chrm snppos rd
1 52066 1.0
1 695745 1.0
1 742429 1.0
….

questions about AlleleDB and genotyping

Q:
I am using your lab database AlleleDB for allelic imbalance SNPs of ChIP-seq data and I really find it a formidable resource for further research.

I noticed that many of the significant SNPs for allelic imbalance are SNPs that have only the reference allele in the ChIP-seq data. See the first 10 lines as an example from your file ASB.auto.v2.1.aug16.txt.tgz that can be downloaded from AlleleDB database :

chr start end TF_indiv_ASB ref alt cA cC cG cT p.binomial p.betabinomial
chr1 91604 91605 SA1_NA19099_ASB C T 0 45 0 0 5.68E-14 0.000376021311925
chr1 714018 714019 POL2_NA18505_ASB A G 2 0 19 0 0.000221252441406 0.003114747121148
chr1 714018 714019 POL2_NA19099_ASB A G 2 0 19 0 0.000221252441406 0.002559182427128
chr1 762484 762485 RPB2_NA11894_ASB C A 0 11 0 0 0.0009765625 0.004566586027278
chr1 762600 762601 RPB2_NA11894_ASB T C 0 12 0 0 0.00048828125 0.002968280917731
chr1 840035 840036 SA1_NA18951_ASB T G 0 0 1 168 2.44E-37 0.001745366786663
chr1 937397 937398 SA1_NA19099_ASB G A 0 0 81 0 8.27E-25 5.03E-05
chr1 1167795 1167796 RPB2_NA11894_ASB C T 0 26 0 0 2.98E-08 2.29E-05
chr1 1407371 1407372 RPB2_NA11831_ASB T C 0 0 0 41 9.09E-13 0.000260638330353
chr1 1551110 1551111 POL2_NA19099_ASB C G 0 30 0 0 1.86E-09 1.67E-06

If I understand well allelic imbalance, only SNPs with genotypes that are heterozygous are tested for allelic imbalance.
In this case, the first SNP in the above table (for instance) has a genotype C/T, but shows 45 reads with C and 0 reads with T. This is indeed a strong allelic imbalance. In your data, there are many examples like that.

However, I heard many biologists saying that cell lines are not stable and mutations accumulate over time.
Is it possible that the first SNP is actually homozygous C/C in the cells used for ChIP-seq experiment because of mutations that occurred during cell culture, given that the genotyping by 1000 Genome project and the ChIP-seq experiment might have been done at different times or by different labs?

What do you think?

A:
Thank you for your interest in AlleleDB!
Right, only heterozygous SNVs are tested for the imbalance. We used the 1000G Project variants for these analyses, did not call them ourselves. Indeed, allelic calculations are very sensitive to genotype calls. Thus, a false-positive heterozygous SNV call, as well as a mutation in the cell-line as you described (not sure if there can be many of those), could lead to a false allelic imbalance call. If this is crucial for your analyses, a simple strategy would probably be filtering the call-set to keep only the SNVs where the ‘weaker’ allele is supported by at least one read, though this would remove some true strong imbalance calls as well.

help in alleleseq – with data

Q1:
I am writing to you for asking help on AlleleSeq pipeline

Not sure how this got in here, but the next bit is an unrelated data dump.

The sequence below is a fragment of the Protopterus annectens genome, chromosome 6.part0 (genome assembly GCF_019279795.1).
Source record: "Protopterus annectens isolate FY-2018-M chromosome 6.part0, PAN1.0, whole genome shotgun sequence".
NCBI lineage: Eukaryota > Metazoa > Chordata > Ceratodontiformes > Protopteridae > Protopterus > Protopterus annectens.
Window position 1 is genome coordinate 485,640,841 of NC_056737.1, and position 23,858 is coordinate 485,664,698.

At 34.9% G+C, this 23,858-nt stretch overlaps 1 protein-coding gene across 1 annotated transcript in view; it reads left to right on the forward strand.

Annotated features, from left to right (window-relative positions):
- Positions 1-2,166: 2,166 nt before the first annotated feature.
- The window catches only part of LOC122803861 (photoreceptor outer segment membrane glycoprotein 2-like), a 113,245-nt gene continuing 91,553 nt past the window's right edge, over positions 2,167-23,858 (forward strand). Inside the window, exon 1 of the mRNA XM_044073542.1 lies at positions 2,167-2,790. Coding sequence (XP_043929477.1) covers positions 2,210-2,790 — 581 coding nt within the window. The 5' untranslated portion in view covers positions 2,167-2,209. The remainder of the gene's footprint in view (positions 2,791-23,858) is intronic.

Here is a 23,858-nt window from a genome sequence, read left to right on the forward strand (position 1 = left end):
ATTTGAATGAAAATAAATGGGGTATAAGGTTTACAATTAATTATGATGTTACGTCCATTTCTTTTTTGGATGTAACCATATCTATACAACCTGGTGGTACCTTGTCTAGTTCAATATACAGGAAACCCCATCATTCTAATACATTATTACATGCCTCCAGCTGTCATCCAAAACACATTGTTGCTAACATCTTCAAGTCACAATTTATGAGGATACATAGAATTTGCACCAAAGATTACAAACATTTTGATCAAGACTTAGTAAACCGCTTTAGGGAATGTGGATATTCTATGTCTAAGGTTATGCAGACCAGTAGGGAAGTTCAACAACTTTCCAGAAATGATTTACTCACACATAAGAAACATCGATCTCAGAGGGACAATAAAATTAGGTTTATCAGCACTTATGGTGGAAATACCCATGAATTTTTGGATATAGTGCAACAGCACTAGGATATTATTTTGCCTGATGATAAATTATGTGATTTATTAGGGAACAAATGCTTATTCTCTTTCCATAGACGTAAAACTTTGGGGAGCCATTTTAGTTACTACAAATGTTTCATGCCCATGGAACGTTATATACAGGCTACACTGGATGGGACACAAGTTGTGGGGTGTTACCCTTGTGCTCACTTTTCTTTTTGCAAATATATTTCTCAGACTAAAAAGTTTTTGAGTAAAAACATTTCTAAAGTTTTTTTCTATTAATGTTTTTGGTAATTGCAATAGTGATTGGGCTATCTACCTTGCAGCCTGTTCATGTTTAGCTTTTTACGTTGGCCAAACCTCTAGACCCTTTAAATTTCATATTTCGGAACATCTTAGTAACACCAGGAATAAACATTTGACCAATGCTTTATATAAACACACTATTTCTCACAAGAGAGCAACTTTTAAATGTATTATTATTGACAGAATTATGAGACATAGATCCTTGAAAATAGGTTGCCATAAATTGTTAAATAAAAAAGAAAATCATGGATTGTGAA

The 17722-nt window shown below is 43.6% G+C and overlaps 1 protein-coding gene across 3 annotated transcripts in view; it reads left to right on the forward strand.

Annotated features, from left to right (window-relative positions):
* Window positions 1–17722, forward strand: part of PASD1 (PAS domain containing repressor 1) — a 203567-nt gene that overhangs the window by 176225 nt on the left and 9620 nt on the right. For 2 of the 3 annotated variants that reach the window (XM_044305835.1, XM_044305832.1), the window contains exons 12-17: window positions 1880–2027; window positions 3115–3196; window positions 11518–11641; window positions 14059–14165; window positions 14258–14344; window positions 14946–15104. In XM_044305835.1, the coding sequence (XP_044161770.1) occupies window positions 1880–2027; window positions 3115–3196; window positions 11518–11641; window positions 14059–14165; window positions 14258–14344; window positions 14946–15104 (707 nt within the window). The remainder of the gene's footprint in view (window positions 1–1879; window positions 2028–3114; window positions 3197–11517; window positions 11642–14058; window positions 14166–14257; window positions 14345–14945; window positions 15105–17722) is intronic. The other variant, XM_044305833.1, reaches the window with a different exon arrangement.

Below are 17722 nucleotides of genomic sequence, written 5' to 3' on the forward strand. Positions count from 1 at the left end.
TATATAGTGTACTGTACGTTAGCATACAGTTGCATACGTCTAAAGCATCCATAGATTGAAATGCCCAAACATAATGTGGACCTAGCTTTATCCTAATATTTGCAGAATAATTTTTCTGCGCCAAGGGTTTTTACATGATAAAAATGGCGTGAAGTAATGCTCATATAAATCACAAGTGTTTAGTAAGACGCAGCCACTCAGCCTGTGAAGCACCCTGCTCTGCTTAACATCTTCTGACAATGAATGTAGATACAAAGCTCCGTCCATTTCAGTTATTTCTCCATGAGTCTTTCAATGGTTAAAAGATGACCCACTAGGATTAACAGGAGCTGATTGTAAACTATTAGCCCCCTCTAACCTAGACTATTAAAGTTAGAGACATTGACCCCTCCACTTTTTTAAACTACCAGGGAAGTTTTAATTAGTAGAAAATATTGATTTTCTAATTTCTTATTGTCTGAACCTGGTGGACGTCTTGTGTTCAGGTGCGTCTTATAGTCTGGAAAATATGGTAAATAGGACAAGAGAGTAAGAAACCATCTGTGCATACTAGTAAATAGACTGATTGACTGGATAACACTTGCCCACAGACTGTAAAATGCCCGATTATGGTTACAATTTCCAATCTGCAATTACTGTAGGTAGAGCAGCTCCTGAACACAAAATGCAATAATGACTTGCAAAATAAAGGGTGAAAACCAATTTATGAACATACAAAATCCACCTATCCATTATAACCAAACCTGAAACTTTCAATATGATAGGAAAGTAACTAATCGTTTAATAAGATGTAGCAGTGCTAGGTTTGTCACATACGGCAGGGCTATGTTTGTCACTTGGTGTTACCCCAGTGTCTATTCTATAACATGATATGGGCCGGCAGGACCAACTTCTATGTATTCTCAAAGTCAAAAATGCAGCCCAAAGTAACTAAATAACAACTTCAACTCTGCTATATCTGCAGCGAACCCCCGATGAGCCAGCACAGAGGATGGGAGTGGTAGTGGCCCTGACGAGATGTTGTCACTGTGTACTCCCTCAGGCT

We are very interested in using AlleleSeq in our analysis as part
of ENCODE, and has done the analysis on many ENCODE ChIP-seq data
sets.

However, in our recent small scale simulation study (we simulated
reads from a few dozen SNPs locations), we have consistently got
very unexpected results, which makes us think maybe we did
something
wrong in the installation and configuration of AlleleSeq.

I am wondering whether you or anyone else in the lab can help us
run AlleleSeq on our small toy data, so that we can compare the
results and find out what is going on.

It will just take you a few minutes, at most 30 minutes running
time, since we use the same SNP file and diploid sequence of
NA12878
in our simulation and no peak file is involved.

We will really appreciate your help. Thank you very much.

I will send you the simulated data in a separate email without cc
to so many people. Thanks.

To everyone else in the email list: please do not hesitate if you
have any comment on this issue. Thanks.

A1:
I took a look at the gz file you sent. It appears to be just the
reads. In order to run AlleleSeq, I would need:
– the set of snps you are using
– the personal genome you are using

Also, can you confirm which version of AlleleSeq you are using, and
where you obtained it (just so I’m sure I use the same code)

Can you tell me exactly how you invoked it?

What results did you expect, and what did you see?

Q2:
I double-checked the input data we used with the one who downloaded
it and what we used are in

http://sv.gersteinlab.org/NA12878_diploid/NA12878_diploid_dec16.2012.zip

[1]

and

http://alleleseq.gersteinlab.org/NA12878_diploid_dec16.2012.alleleseq.input.zip

[2]

Please let me know if it clarifies things. Thanks.

A2:
I’ve spent some time looking this over. Can you explain exactly how
the toy reads were generated? It appears to me that the snps in the
reads are in the wrong place, i.e. off by one.
For example, if I blat read number 59 , the mismatch appears at
reference position 671855, rather than the expected snp location
671856. See the attached jpeg. All of the coordinates used in
AlleleSeq are one based, EXCEPT for the output from bowtie, which
internally convert to 1 based.

Q3:
The sequences are extracted from a BSgenome object I created from the .fa
files of paternal and maternal sequences. The .fa files are the same as that
used in buidling the Bowtie indices.

The sequences are extracted without error, and the 3rd base-pair at 5′ end
is supposed to be the snp location.

I do not fully understand what you mean. Do you mean the SNPs are mis-placed
in the reads?

I am wondering whether one based/zero based coordinate could be a problem.
As long as the reads are identical to the sequence in the .fa file, the
coordinate difference shall not be a problem, right?

As a note, previously, another member in my group found out another issue in
AlleleSeq about the ordering in Bowtie output if multi cores are used for